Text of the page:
Estate Planning isn’t always about death. Sometimes it is about things that many consider to be worse than death.
We are pretty well known for our blogs on Celebrity estates. We take a critical look at the way celebrities plan or fail to plan for their passing. We look at those that did it right, and we look at those that did it wrong and left a big mess behind for their families.
Estate planning isn't only about death. Unfortunately, there are worse things. Bruce Willis announced this week that he was retiring from acting because he has been diagnosed with a condition called aphasia. Here’s an article about it from Yahoo.com.
This is a condition where a person loses their ability to communicate. There are a lot of similarities between aphasia and Alzheimer's or dementia. Bruce Willis is only 67 years old. This condition slowly deteriorates a person's cognitive function. It also affects the ability of someone to communicate and to comprehend communication from others. The condition can take away someone's ability to speak and write, but also to understand spoken and written language. Think about someone with Alzheimer's and dementia who is fairly deep into the disease. When you talk to them, you can tell a lot of the time that no one's home and that they're not really understanding what you're saying. Aphasia does the same thing.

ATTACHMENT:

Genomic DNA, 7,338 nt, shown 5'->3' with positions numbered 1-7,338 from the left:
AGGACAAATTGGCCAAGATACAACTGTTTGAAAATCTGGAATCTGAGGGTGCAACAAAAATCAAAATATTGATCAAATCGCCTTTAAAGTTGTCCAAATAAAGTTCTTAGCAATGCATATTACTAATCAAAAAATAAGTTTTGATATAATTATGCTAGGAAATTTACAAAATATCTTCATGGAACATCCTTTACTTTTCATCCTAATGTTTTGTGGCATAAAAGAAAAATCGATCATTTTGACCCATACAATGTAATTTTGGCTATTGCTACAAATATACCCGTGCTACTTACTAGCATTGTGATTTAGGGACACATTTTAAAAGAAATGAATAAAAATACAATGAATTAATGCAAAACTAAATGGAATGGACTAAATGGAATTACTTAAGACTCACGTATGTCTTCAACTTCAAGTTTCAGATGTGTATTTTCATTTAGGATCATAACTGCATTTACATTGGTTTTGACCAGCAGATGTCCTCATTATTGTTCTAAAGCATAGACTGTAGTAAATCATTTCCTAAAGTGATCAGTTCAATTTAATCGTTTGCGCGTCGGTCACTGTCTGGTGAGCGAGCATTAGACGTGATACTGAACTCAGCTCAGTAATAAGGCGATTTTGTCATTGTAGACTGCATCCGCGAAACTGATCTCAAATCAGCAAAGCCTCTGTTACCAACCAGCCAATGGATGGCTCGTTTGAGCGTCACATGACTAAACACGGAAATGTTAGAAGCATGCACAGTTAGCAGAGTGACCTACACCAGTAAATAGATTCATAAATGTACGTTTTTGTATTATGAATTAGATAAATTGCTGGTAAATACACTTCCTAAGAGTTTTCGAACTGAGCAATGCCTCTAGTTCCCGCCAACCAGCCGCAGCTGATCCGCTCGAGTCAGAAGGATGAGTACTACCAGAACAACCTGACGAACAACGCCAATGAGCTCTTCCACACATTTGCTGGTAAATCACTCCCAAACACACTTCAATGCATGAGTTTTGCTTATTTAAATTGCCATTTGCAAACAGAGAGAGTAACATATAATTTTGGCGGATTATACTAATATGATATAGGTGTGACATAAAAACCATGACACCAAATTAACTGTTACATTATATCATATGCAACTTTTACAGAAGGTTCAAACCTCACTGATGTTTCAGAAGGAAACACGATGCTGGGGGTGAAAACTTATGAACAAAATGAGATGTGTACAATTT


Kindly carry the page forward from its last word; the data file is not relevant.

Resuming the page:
Bruce has three adult daughters. The announcement that recently came out was that he would be stepping away from acting so that he could enjoy time with his family.
The condition is degenerative which means it is not curable. It is not reversible. It will continue to worsen forever and is permanent. I can't think of many worse things than that. This is the reason why I support the Death with Dignity Act in Massachusetts. I don't know that I would want to be alive if I were deep into this condition or Alzheimer's and dementia. Once I don’t know my wife or children, I think I am ready to go.
Unfortunately, in my business, I see people every day that have received a similar diagnosis.